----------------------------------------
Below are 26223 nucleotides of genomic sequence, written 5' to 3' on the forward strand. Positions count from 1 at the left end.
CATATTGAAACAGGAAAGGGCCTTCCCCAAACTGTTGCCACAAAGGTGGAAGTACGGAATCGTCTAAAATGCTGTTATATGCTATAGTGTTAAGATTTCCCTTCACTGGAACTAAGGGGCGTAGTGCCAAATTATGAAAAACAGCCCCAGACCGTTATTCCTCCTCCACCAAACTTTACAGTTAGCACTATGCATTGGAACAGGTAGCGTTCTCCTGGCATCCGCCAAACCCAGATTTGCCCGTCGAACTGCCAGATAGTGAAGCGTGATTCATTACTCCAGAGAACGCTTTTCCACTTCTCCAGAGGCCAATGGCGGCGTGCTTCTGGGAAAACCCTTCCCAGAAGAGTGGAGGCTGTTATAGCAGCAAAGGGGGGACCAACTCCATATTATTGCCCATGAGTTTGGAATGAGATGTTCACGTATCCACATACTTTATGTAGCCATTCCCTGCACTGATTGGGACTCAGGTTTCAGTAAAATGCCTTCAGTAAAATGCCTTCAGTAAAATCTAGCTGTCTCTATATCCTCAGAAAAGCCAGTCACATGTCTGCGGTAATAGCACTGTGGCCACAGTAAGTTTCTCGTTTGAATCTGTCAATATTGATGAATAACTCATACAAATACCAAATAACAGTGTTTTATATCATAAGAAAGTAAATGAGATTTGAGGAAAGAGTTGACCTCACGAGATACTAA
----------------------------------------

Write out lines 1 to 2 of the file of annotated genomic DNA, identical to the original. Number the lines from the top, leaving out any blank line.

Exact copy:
Below are 26223 nucleotides of genomic sequence, written 5' to 3' on the forward strand. Positions count from 1 at the left end.
CATATTGAAACAGGAAAGGGCCTTCCCCAAACTGTTGCCACAAAGGTGGAAGTACGGAATCGTCTAAAATGCTGTTATATGCTATAGTGTTAAGATTTCCCTTCACTGGAACTAAGGGGCGTAGTGCCAAATTATGAAAAACAGCCCCAGACCGTTATTCCTCCTCCACCAAACTTTACAGTTAGCACTATGCATTGGAACAGGTAGCGTTCTCCTGGCATCCGCCAAACCCAGATTTGCCCGTCGAACTGCCAGATAGTGAAGCGTGATTCATTACTCCAGAGAACGCTTTTCCACTTCTCCAGAGGCCAATGGCGGCGTGCTTCTGGGAAAACCCTTCCCAGAAGAGTGGAGGCTGTTATAGCAGCAAAGGGGGGACCAACTCCATATTATTGCCCATGAGTTTGGAATGAGATGTTCACGTATCCACATACTTTATGTAGCCATTCCCTGCACTGATTGGGACTCAGGTTTCAGTAAAATGCCTTCAGTAAAATGCCTTCAGTAAAATCTAGCTGTCTCTATATCCTCAGAAAAGCCAGTCACATGTCTGCGGTAATAGCACTGTGGCCACAGTAAGTTTCTCGTTTGAATCTGTCAATATTGATGAATAACTCATACAAATACCAAATAACAGTGTTTTATATCATAAGAAAGTAAATGAGATTTGAGGAAAGAGTTGACCTCACGAGATACTAA